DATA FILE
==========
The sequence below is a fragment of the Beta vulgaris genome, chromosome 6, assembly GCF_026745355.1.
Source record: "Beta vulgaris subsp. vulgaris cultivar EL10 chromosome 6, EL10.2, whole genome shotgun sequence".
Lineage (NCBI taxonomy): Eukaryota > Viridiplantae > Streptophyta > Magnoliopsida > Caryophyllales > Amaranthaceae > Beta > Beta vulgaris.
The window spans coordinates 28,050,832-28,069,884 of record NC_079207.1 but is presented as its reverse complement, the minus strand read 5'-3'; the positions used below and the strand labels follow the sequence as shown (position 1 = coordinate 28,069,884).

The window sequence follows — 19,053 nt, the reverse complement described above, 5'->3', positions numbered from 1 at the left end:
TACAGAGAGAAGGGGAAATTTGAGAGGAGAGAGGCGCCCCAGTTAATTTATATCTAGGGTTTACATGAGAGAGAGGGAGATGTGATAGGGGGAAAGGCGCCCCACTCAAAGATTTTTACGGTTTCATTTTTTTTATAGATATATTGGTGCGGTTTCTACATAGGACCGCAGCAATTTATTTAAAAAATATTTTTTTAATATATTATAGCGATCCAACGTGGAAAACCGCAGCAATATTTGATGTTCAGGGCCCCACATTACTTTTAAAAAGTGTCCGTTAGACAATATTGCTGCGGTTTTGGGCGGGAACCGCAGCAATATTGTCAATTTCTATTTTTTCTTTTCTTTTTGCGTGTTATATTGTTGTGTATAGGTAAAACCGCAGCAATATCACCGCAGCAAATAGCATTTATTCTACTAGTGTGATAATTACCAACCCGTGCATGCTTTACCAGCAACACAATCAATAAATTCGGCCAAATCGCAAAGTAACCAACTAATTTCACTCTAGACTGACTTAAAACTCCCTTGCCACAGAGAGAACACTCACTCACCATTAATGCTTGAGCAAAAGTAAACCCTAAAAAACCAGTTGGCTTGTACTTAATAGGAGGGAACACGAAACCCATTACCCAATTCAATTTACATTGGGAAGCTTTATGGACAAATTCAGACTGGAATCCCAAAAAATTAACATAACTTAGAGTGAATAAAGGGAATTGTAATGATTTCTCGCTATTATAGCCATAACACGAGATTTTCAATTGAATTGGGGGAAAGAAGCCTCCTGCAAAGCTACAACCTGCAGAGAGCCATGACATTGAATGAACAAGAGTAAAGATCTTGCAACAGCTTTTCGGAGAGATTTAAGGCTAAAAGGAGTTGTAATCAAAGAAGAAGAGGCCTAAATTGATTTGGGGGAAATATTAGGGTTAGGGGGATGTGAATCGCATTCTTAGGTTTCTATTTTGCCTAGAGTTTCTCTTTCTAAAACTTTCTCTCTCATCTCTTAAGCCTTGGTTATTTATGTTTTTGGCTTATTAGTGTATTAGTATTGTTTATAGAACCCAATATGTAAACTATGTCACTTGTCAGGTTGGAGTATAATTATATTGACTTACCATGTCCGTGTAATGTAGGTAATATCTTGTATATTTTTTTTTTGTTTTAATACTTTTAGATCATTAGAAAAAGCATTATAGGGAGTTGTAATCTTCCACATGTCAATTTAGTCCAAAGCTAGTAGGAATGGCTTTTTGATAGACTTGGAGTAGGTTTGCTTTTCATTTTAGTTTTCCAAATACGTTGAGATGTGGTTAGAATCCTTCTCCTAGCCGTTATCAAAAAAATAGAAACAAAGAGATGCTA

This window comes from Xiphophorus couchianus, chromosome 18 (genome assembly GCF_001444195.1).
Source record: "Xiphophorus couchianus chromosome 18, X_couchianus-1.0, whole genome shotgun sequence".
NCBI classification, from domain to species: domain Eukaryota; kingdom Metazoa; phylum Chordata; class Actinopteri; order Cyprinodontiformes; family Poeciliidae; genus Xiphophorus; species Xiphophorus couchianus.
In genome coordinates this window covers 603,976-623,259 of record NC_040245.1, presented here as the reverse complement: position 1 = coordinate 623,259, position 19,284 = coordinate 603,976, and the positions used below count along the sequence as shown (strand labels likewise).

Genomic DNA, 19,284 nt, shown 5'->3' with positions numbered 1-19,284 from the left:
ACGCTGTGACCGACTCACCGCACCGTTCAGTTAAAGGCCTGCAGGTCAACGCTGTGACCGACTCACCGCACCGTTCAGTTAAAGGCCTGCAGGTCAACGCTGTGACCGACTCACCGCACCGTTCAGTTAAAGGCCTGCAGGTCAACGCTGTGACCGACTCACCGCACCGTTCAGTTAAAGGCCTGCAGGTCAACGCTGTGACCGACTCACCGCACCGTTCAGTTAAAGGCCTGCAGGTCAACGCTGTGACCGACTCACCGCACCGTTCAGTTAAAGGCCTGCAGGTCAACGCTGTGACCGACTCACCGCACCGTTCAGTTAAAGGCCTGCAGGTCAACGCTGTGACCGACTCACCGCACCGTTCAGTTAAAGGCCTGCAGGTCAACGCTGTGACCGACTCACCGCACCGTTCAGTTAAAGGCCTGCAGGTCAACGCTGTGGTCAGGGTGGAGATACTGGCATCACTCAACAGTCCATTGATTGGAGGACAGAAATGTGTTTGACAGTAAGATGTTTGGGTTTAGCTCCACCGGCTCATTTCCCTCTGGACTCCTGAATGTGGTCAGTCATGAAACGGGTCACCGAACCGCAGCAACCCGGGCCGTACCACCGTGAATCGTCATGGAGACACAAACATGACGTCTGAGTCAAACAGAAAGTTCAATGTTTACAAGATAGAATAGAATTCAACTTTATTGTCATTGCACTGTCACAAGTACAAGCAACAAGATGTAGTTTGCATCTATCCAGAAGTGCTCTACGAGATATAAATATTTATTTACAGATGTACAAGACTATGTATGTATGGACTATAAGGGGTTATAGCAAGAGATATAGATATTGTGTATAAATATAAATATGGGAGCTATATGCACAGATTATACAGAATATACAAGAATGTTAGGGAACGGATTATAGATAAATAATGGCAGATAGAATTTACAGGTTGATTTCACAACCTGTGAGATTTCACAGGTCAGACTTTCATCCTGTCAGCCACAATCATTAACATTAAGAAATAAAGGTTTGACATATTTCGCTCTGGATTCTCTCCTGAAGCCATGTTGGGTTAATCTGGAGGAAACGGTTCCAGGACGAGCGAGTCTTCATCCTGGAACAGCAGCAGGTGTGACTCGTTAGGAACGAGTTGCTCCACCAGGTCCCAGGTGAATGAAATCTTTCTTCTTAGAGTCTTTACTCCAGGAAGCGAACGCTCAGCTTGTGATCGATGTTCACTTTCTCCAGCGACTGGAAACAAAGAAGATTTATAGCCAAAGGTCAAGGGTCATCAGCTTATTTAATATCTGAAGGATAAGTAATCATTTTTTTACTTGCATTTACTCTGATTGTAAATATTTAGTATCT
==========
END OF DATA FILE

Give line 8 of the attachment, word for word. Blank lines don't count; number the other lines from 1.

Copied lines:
Source record: "Xiphophorus couchianus chromosome 18, X_couchianus-1.0, whole genome shotgun sequence".